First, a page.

Attorneys for the woman accusing former IMF chief Dominique Strauss-Kahn of sexual assault asked Manhattan District Attorney Cy Vance Jr. on Wednesday to step down from the case, claiming his office has botched the job by giving out damaging info about their client.
“We ask in earnest that your office voluntarily recuse itself from the Strauss-Kahn case and that you appoint a special prosecutor,” Kenneth Thompson, the lawyer for the 32-year-old hotel maid, wrote in a letter obtained by Reuters.
A spokeswoman for Vance declined to comment. But legal experts told Reuters he was unlikely to step down.
Vance’s team was already meeting in Manhattan on Wednesday with attorneys for Strauss-Kahn, although details were not made public. Talks reportedly centered on either a dismissal of the case or a plea bargain.
While the district attorney’s office continues to investigate, the lack of unassailable evidence and credibility problems with the accuser have already caused the “rock-solid” case to crumble, observers said.
“As a practical matter, (the case is) dissolved,” said James Cohen, a Fordham University law professor. “They don’t have enough evidence to prove guilt beyond a reasonable doubt.”
Meanwhile, a rush to judgment against Strauss-Kahn, who was arrested in May, appeared to be a mistake for Vance, legal experts said.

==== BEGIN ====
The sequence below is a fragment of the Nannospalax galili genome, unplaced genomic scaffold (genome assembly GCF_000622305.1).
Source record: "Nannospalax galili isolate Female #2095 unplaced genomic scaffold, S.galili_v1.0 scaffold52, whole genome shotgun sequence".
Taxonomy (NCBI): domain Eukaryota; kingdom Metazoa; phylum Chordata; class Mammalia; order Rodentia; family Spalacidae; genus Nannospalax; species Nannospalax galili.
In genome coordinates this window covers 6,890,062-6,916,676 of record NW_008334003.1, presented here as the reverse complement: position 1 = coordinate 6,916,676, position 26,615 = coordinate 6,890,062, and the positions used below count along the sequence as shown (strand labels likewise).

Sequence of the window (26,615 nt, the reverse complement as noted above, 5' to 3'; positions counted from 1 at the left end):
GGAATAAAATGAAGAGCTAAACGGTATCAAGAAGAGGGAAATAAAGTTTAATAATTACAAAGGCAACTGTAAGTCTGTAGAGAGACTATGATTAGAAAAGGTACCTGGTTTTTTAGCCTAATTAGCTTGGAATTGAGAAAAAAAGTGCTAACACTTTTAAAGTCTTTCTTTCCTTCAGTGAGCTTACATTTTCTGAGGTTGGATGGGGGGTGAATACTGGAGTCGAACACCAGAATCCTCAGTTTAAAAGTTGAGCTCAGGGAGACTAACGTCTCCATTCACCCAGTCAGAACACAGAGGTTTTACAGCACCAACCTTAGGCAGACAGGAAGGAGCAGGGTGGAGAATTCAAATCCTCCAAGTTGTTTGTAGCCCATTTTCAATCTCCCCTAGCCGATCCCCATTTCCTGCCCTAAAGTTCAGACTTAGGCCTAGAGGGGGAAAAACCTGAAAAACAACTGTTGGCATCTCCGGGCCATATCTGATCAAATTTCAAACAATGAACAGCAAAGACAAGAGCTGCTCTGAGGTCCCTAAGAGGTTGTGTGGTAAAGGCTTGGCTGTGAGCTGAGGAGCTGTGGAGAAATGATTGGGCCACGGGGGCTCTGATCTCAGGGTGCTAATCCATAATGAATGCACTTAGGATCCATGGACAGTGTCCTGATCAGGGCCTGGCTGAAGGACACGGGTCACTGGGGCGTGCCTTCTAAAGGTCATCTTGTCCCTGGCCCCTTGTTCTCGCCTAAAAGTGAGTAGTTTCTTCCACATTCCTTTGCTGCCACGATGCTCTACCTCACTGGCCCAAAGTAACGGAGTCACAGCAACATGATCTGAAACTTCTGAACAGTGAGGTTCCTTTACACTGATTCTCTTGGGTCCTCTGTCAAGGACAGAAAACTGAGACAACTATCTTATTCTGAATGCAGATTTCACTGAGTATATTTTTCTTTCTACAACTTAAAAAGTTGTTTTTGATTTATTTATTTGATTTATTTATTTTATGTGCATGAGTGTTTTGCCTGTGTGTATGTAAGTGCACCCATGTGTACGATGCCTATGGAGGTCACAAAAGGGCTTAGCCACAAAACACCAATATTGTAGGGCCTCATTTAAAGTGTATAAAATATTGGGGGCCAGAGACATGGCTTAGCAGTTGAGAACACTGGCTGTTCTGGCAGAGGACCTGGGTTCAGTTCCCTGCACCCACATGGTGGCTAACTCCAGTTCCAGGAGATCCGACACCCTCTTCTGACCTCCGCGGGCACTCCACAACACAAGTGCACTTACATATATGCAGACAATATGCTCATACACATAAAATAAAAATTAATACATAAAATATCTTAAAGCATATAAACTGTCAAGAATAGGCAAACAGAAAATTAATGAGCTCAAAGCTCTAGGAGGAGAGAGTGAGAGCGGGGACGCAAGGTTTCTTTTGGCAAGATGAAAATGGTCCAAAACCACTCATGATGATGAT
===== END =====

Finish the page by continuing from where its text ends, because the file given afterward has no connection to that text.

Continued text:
It was recently discovered the maid had changed her story about what happened after the alleged attack and that she lied on tax returns and political asylum paperwork after fleeing her native Guinea.
“Unfortunately for the prosecution … they forced themselves into a bad decision,” said Jeremy Saland, a Manhattan criminal defense attorney.
Police Commissioner Ray Kelly — who called the complaint “credible” after Khan’s arrest — and Mayor Michael Bloomberg also came out in support of Vance. The mayor on Tuesday continued to laud the top prosecutor for “taking on high-profile cases.”
However, observers say the holes in this case have been “insanely embarrassing” for Vance and his supporters.
Strauss-Kahn’s defense team has reportedly been building a case that any sexual contact was consensual.
The New York Post even cited an unnamed source last weekend claiming the accuser also worked as a prostitute. Her attorney filed a libel lawsuit Tuesday against the newspaper.